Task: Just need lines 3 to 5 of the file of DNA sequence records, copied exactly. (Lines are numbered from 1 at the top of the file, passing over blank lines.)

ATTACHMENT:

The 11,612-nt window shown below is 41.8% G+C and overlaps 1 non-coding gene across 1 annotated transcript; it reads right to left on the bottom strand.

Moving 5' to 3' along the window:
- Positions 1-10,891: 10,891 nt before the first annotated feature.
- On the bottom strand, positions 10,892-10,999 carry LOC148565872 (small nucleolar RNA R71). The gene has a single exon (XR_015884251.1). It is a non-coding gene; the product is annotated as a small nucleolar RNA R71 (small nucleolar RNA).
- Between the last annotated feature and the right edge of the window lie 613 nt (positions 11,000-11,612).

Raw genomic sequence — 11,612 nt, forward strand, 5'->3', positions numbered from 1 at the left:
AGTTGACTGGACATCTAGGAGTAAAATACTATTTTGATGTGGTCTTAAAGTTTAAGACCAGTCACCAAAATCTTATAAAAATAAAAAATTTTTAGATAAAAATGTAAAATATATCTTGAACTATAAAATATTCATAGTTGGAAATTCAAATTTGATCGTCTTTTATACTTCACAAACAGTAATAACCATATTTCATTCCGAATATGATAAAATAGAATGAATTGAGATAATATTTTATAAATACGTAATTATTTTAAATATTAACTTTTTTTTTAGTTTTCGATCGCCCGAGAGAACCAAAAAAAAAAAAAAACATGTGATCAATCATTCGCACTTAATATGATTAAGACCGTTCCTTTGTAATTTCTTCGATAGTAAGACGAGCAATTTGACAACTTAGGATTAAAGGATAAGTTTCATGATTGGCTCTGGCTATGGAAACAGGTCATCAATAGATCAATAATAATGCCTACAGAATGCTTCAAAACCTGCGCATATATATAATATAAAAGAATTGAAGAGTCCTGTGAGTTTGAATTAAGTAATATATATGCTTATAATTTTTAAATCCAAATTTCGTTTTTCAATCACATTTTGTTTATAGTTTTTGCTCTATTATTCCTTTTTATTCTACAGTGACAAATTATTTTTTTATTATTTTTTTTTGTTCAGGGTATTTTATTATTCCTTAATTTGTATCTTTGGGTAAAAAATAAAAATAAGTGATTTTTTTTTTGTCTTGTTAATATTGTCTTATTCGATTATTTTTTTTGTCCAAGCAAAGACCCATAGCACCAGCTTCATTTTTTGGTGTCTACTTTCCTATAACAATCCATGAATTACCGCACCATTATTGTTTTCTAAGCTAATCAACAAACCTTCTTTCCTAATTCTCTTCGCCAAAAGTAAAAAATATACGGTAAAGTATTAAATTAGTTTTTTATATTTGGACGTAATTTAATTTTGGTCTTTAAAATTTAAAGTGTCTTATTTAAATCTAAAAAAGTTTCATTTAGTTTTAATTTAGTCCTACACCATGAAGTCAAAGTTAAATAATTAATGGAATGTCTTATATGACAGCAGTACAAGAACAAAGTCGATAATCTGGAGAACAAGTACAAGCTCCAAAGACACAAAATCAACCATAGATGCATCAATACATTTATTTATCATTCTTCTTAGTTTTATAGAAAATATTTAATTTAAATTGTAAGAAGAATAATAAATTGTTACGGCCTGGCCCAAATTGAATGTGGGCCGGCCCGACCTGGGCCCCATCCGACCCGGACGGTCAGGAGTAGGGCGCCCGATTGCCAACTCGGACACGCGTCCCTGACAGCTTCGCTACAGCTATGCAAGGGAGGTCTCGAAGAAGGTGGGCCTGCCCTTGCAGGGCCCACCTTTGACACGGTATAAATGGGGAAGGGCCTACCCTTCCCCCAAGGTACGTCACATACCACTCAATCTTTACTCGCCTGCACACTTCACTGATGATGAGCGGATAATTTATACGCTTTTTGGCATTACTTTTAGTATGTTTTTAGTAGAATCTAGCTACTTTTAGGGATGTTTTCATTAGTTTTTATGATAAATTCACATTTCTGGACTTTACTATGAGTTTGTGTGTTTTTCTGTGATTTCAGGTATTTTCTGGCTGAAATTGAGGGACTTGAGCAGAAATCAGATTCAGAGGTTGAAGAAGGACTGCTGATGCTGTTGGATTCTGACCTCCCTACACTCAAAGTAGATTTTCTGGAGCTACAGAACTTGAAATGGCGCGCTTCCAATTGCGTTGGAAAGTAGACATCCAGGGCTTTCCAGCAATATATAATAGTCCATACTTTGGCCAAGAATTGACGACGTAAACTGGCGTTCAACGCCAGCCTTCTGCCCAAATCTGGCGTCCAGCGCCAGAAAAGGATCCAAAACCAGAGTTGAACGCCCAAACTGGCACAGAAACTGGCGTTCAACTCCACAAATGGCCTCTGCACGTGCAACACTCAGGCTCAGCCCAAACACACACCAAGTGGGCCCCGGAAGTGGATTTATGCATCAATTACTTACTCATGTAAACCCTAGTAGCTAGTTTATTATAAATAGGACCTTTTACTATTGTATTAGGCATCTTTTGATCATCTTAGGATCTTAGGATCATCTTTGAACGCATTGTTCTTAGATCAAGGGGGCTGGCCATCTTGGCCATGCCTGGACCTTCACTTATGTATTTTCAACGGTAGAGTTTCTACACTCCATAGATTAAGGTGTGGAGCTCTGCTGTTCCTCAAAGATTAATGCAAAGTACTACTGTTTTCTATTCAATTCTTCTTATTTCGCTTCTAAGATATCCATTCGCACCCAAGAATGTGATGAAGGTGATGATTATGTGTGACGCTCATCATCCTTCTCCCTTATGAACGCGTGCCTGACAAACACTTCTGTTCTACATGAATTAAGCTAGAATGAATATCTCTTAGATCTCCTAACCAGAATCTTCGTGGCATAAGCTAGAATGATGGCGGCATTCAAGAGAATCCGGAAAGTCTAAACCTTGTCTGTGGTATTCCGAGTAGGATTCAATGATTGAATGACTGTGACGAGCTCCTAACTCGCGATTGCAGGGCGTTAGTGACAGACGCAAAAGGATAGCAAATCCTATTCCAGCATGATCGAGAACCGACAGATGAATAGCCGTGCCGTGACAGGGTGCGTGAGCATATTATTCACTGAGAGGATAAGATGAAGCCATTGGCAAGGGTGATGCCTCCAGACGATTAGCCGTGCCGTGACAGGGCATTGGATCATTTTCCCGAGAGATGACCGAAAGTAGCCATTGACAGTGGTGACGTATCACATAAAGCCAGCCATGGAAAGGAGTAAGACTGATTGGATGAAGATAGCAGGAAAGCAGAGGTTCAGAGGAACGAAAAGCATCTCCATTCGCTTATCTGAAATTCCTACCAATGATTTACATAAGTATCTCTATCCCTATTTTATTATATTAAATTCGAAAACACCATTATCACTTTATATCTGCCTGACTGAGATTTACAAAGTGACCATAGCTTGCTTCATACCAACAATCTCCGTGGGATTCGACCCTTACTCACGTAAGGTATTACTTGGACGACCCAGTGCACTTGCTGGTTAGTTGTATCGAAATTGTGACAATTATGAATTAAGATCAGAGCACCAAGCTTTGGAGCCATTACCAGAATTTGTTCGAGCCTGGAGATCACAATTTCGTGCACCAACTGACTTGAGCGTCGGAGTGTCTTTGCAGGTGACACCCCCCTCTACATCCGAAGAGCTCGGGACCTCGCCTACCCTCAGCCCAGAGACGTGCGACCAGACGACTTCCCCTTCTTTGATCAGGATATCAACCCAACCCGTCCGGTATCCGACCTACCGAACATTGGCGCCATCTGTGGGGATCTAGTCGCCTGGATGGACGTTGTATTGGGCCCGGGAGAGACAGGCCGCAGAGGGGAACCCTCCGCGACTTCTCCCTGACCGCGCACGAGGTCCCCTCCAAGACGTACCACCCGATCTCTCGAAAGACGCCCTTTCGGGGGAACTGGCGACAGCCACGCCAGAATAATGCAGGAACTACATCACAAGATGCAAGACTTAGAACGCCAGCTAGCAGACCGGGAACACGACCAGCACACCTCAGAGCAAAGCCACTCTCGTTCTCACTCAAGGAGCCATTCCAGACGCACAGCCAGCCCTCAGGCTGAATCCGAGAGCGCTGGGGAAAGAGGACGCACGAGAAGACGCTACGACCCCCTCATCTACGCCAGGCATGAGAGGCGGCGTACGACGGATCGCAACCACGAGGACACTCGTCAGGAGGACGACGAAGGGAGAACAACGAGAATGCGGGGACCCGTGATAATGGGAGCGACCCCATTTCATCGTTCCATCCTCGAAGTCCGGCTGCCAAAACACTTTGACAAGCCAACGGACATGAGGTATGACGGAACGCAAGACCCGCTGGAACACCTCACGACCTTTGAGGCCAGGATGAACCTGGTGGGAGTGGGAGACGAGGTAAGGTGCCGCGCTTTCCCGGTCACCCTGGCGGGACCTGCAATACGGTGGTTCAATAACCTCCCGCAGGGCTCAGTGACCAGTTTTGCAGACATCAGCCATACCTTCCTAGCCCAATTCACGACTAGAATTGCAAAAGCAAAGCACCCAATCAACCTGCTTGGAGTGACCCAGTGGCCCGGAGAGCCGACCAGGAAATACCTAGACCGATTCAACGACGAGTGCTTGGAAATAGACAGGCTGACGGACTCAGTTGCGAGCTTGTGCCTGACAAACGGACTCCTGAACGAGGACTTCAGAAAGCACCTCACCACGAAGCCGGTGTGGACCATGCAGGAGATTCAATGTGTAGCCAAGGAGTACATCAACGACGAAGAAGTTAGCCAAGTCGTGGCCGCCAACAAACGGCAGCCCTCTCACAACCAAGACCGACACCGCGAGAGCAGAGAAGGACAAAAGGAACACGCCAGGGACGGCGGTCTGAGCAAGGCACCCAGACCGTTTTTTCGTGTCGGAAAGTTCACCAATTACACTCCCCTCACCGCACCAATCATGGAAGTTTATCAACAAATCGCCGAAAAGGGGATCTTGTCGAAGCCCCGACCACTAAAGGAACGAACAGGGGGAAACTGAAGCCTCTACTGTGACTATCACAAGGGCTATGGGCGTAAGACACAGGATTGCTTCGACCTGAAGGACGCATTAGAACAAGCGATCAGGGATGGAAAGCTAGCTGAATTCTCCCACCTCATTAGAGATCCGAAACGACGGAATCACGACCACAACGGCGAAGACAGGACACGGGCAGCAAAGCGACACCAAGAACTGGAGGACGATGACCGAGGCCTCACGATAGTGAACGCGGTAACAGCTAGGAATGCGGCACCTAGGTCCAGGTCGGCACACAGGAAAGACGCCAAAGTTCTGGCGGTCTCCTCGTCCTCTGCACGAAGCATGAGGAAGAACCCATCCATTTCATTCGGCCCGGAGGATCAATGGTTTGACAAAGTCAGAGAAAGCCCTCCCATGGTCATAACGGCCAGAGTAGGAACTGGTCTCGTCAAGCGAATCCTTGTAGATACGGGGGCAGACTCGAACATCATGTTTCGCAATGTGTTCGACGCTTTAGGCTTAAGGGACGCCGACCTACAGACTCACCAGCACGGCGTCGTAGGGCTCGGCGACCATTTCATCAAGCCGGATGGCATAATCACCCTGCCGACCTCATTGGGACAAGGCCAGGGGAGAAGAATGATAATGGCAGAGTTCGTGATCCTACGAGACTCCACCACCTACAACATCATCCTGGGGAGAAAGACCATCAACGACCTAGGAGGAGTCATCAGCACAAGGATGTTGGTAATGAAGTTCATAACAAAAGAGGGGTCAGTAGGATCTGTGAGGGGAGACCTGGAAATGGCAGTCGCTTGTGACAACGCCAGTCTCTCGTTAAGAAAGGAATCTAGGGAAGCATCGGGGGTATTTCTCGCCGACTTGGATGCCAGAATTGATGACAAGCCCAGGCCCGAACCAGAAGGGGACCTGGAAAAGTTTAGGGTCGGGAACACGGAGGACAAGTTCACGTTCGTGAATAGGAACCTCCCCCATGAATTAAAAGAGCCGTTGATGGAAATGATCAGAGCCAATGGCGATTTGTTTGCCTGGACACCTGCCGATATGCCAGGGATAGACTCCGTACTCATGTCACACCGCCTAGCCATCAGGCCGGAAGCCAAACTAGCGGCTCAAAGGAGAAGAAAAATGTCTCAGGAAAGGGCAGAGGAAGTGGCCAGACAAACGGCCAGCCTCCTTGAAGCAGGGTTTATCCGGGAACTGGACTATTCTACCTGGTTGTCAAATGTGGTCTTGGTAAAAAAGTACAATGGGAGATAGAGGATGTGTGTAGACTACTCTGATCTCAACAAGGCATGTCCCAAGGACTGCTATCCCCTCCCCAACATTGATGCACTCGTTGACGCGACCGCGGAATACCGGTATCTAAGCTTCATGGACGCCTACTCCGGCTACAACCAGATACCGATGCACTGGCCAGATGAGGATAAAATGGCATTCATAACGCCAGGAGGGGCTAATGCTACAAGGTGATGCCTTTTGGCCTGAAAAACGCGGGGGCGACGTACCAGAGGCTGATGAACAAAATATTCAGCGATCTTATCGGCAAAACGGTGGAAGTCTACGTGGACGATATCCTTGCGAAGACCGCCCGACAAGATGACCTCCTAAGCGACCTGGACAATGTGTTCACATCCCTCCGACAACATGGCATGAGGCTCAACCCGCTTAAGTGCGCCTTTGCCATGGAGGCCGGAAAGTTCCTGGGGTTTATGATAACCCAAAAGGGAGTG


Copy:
- Positions 1-10,891: 10,891 nt before the first annotated feature.
- On the bottom strand, positions 10,892-10,999 carry LOC148565872 (small nucleolar RNA R71). The gene has a single exon (XR_015884251.1). It is a non-coding gene; the product is annotated as a small nucleolar RNA R71 (small nucleolar RNA).
- Between the last annotated feature and the right edge of the window lie 613 nt (positions 11,000-11,612).